This may sound like a very easy subject for most but I do find that a lot of people still don’t know how easy it can be to create a chart in Excel. My first question to all of you is “Why do you want a chart?” the answer is simple “to make the multitude of figures easier to understand at a glance.” Looking at a sheet of numbers let’s say for sales figures for sales personnel, can be difficult to understand quickly who is doing well and who is not. A chart makes it easy to see. But I shall start by saying that even though there are lots of lovely features inside the charts function, with many choices of colour shape and design. Please keep it simple and keep in mind your audience, so that they can easily read off the information they are looking for, without being overwhelmed with “design”.
Start off with the data in a spreadsheet laid out in the order you would like to see as a chart. Here is an example.
As you can see the numbers are all very similar. So at a glance who is the best student?
- Select the entire area of data including the words.
- From the Insert Tab. Look in the Chart section for different chart types.
You have a choice here. You could select Recommended Charts Tool.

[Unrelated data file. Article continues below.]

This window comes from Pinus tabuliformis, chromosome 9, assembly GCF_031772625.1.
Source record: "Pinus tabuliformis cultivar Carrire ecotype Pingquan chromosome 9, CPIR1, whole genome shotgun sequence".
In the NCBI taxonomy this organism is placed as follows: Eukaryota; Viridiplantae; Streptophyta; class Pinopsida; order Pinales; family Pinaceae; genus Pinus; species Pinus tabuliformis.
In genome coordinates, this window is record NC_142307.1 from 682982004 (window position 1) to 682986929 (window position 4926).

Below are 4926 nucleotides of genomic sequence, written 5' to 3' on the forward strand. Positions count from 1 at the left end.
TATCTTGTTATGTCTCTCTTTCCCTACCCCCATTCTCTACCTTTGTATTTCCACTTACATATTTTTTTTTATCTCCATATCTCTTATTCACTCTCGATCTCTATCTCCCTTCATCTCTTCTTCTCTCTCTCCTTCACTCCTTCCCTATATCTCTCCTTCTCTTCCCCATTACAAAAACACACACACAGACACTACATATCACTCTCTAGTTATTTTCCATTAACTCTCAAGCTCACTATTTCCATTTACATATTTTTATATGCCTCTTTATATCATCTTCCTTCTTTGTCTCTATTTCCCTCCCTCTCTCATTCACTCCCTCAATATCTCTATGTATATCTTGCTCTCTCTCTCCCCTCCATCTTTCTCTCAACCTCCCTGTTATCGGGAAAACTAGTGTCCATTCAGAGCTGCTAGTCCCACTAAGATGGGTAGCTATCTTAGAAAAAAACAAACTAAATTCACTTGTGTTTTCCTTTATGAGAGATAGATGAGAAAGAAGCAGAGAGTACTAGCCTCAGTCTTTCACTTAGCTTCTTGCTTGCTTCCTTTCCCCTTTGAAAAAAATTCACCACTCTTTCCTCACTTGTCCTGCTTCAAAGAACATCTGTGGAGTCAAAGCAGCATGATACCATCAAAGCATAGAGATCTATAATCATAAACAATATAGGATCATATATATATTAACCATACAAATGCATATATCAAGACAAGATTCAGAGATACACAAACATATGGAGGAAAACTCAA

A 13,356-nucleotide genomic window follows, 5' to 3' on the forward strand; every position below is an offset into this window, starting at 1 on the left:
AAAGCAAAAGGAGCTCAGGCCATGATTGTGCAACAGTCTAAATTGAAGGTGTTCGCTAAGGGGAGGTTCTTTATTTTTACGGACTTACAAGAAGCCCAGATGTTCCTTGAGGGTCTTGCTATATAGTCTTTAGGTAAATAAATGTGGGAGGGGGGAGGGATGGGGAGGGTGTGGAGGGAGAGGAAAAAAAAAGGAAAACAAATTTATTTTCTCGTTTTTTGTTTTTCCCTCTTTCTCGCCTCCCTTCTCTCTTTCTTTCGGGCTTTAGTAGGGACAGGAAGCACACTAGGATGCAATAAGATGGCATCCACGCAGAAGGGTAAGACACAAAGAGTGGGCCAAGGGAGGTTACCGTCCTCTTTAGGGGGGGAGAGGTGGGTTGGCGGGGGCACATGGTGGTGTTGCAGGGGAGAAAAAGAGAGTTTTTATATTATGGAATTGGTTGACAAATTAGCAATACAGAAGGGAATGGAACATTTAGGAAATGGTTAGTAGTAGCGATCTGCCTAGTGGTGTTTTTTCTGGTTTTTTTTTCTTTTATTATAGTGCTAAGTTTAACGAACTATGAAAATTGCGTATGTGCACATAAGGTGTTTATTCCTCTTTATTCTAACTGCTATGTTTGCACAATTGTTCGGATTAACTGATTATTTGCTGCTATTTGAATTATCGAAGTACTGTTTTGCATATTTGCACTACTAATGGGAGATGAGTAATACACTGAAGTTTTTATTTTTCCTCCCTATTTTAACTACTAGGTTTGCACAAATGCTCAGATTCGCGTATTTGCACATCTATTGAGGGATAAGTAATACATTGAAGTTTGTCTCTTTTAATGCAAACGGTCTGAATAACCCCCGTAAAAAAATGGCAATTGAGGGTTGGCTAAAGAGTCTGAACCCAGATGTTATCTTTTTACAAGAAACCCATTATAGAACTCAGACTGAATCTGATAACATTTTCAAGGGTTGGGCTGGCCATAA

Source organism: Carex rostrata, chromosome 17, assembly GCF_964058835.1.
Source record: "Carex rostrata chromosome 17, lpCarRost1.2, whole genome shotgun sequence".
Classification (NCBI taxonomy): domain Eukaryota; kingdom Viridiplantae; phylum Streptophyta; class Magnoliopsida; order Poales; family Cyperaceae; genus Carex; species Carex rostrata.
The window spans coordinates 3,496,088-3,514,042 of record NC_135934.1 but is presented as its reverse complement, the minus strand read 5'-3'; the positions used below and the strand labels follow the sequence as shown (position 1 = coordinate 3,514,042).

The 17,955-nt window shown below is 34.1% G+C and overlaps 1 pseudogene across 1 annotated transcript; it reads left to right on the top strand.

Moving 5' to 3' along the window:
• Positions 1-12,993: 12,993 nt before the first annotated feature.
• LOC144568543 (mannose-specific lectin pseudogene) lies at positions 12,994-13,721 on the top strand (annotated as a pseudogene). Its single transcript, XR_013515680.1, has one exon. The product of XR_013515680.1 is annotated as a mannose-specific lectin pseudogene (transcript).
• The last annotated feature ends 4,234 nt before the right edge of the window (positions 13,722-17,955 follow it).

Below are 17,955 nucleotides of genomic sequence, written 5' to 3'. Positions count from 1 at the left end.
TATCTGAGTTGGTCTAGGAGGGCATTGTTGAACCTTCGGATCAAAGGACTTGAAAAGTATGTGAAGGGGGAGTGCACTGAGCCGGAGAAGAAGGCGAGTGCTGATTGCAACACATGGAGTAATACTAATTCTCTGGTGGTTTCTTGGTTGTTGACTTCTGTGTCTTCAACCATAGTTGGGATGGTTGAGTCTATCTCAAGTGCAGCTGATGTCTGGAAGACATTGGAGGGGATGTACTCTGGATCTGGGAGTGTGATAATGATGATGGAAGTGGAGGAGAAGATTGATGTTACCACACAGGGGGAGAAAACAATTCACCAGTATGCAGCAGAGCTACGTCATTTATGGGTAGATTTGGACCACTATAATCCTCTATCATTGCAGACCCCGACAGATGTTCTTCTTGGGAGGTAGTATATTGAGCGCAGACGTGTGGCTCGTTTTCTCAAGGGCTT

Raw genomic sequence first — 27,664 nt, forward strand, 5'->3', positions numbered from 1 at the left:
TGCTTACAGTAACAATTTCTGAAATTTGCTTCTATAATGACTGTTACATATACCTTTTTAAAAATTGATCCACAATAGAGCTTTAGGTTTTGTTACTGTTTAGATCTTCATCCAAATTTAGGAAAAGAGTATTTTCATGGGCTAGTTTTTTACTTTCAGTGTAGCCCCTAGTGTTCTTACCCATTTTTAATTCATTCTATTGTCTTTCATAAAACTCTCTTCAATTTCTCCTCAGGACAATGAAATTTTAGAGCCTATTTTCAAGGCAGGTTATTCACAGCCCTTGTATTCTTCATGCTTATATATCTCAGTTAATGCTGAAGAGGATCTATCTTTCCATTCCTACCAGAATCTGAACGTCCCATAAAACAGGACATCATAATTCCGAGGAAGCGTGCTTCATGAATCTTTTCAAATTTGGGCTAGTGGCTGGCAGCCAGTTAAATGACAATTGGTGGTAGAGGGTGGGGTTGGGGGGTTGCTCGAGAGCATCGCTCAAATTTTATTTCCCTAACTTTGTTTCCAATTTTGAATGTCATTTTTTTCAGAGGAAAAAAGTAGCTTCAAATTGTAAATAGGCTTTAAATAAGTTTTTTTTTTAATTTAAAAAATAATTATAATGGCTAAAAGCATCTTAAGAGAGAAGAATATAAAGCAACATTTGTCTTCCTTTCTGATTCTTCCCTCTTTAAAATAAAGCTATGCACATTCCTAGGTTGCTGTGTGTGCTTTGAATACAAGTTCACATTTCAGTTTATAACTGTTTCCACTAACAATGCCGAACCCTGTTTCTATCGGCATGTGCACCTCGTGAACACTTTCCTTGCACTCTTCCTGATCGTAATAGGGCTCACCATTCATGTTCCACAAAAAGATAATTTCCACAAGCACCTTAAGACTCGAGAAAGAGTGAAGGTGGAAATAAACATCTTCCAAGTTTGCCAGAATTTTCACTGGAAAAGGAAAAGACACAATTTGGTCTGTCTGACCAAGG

Or one of the other charts listed. But note that not all data fits the chart type you might choose. I shall show you the difference.
- Select the Recommended Chart Tool.
The list of choices is restricted to what Excel believes will work with the data selected. Therefore, here we have only column, bar, scatter and bubble styles to choose from. I could argue that neither bubble nor scatter will help my audience understand the data.
If you like what you see here then select one and your chart appears before you.
Alternatively you could select the first choice in the charts section and preview what each selection looks like before you accept it. A try before you buy thing.
Each tool displays the options held within. This is the first a column style.
If you go through all of them you are sure to find one that will suit your data.
- Select More Column Charts… at the bottom of the list.
From here you can see all the different types of charts and there different designs all depicting the data you have selected in your spreadsheet.
Here are just a few examples.
The choice is yours. But remember that the reason you are creating a chart in the first place is to make it as easy as possible to understand the data.